Japan to spray water & acid on stricken nuclear plant KORIYAMA, Japan (AP) — Japan was considering spraying water and boric acid over a stricken nuclear plan in a desperate measure to contain radiation after officials said Wednesday that many fuel roads were damaged, in an escalating crisis caused by last week’s earthquake and tsunami. Masami Nishimura, a spokesman for Japan’s nuclear safety agency, said the plant’s operator, Tokyo Electric Power Co., thought of the measures after a string of explosions and fires at the Fukushima Dai-ichi nuclear power plant. The latest fire broke out at a reactor early Wednesday, a day after the power plant emitted a burst of radiation that panicked an already edgy Japan following Friday’s massive earthquake and tsunami that is estimated to have killed more than 10,000 people. Hajimi Motujuku, a spokesman for Tokyo Electric Power, or TEPCO, said the outer housing of the
containment vessel at the No. 4 unit at the complex caught fire. On Tuesday, a fire broke out in the same reactor’s fuel storage pond — an area where used nuclear fuel is kept cool — causing radioactivity to be released into the atmosphere. TEPCO said the new blaze erupted because the initial fire had not been fully extinguished. About three hours after the blaze erupted Wednesday, Japan’s nuclear safety agency said flames could no longer be seen at Unit 4. But it was unable to confirm that the blaze had been put out, and clouds of white smoke were billowing from the reactor, according to live video footage of the plant. Also Wednesday, Japan’s nuclear safety agency said 70 percent of the nuclear fuel rods may have been damaged at another Fukushima Dai-ichi reactor that was first stricken last week, triggering the crisis.
“But we don’t know the nature of the damage, and it could be either melting, or there might be some holes in them,” said an agency spokesman, Minoru Ohgoda. Japan’s national news agency, Kyodo, said 33 percent of the fuel rods at a second reactor were also damaged. The troubles have been caused by overheating of the reactors, which have lost their cooling ability because of damage to equipment from the earthquake and tsunami. Excessive heating will lead to a meltdown of the reactor and release hazardous radiation. Engineers are desperately trying to cool the reactors and spent fuel rods after the electricity was cut off in the wake of the quake, shutting down their cooling functions. Boric acid is “important because it captures radiasee JAPAN page 10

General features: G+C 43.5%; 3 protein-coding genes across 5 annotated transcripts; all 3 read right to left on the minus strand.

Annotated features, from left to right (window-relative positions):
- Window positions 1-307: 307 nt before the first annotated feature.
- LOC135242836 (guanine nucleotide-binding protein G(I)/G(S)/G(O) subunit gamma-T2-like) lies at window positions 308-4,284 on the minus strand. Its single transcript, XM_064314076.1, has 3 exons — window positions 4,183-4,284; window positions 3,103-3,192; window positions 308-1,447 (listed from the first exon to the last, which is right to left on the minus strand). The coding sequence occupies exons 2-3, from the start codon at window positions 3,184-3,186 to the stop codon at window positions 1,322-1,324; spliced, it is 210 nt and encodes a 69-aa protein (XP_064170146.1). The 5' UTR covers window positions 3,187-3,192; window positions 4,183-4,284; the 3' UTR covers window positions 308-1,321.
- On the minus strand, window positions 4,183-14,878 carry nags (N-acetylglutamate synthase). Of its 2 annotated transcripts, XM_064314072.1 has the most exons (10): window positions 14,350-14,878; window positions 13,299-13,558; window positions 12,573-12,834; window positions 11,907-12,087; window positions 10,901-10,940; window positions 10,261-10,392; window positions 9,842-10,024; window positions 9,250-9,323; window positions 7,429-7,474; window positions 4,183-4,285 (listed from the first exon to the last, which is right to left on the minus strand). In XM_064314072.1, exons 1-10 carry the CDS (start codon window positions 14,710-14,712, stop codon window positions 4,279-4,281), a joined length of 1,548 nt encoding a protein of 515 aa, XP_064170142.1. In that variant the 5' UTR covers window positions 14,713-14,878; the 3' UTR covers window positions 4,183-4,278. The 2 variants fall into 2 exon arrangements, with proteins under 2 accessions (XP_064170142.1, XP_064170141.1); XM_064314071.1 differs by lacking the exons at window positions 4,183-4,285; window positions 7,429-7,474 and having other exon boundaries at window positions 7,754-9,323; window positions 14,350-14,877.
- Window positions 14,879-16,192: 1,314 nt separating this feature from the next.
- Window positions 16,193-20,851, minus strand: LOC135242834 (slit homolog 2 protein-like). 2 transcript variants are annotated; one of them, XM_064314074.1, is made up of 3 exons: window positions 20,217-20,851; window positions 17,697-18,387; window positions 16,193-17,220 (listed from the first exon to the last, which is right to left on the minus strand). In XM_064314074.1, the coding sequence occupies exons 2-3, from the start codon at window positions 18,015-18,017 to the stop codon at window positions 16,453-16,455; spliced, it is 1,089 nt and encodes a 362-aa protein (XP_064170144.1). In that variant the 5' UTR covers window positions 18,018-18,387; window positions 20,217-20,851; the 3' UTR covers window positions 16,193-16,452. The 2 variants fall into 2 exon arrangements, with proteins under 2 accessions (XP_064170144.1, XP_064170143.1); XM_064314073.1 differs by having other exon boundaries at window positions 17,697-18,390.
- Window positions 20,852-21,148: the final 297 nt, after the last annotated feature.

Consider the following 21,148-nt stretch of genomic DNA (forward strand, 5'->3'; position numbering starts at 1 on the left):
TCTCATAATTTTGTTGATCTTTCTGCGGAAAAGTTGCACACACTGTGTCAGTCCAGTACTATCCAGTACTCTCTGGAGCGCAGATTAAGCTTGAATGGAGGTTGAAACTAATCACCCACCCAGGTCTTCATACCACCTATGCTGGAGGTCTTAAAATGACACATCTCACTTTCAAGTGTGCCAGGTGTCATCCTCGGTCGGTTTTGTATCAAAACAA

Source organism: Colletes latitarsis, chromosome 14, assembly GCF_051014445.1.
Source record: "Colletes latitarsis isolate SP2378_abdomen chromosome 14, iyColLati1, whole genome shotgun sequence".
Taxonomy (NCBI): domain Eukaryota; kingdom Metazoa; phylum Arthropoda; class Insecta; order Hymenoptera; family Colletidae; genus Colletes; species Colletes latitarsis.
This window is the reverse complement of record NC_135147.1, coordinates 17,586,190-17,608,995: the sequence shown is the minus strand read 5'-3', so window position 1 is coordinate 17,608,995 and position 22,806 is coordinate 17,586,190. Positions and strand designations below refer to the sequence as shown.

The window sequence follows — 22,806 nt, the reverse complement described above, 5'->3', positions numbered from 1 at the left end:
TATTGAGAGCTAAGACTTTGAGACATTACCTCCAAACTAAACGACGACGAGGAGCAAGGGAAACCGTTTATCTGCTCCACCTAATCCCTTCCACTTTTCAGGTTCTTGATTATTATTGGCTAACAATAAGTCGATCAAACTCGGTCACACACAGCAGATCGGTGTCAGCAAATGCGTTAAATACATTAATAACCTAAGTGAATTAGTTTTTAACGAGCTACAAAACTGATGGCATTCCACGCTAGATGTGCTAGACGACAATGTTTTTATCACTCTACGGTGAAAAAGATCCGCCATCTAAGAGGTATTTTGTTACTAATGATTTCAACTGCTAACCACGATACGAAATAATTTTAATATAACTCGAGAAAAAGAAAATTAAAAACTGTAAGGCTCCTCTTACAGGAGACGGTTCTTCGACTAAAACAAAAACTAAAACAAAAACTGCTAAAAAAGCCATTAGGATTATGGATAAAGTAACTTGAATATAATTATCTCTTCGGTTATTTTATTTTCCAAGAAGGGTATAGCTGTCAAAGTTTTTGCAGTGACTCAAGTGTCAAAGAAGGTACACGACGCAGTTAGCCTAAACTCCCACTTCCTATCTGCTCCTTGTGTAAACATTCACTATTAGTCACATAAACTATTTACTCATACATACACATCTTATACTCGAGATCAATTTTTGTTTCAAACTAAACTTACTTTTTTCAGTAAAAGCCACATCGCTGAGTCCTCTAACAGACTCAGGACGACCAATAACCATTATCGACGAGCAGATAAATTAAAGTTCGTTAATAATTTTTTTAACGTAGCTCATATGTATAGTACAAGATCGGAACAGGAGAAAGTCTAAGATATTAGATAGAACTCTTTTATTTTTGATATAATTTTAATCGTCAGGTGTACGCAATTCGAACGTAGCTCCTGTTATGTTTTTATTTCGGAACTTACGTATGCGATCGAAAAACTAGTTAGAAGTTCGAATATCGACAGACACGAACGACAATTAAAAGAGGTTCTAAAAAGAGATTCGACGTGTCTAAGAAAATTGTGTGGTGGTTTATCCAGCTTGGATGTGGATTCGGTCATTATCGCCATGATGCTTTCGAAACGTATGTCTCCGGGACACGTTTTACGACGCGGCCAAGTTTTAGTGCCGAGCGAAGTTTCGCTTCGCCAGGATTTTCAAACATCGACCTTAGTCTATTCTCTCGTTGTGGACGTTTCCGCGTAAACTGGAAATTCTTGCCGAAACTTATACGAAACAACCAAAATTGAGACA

WASHINGTON (AP) — President Barack Obama on Tuesday defended the use of nuclear energy despite the calamity in Japan where a nuclear power plant leaked radiation in the wake of a devastating earthquake and tsunami. The president told Pittsburgh television station KDKA that all energy sources have their downsides but that the U.S. — which gets 20 percent of its electricity from nuclear power — needs to look at the full array of them. The president said facilities in the U.S. are closely monitored and built to withstand earthquakes, even though nothing’s failsafe. Proponents of nuclear power fear their efforts to win over the public to the safety of their industry have been dealt a tremendous blow by the disaster in Japan. “I think it is very important to make sure that we are doing everything we can to insure the safety and effectiveness of the nuclear facilities that we have,” the president said in a second TV interview Tuesday,
with KOAT in Albuquerque, N.M. “We’ve got to budget for it. I’ve already instructed our nuclear regulatory agency to make sure that we take lessons learned from what’s happening in Japan and that we are constantly upgrading how we approach our nuclear safety in this country,” he said. The president said he’s been assured that any radiation release from the Fukushima Dai-ichi nuclear plant along Japan’s northeastern coast would dissipate before reaching the U.S. In Japan the crisis was spiraling as a fire broke out at a reactor a day after the plant emitted a burst of radiation. The government ordered people living within 20 miles of the plant to seal themselves indoors to avoid exposure. At the White House Tuesday, spokesman Jay Carney said that unlike some other countries the U.S. was not recommending that American citizens leave Tokyo over radiation concerns. Carney said that U.S. officials have determined Americans in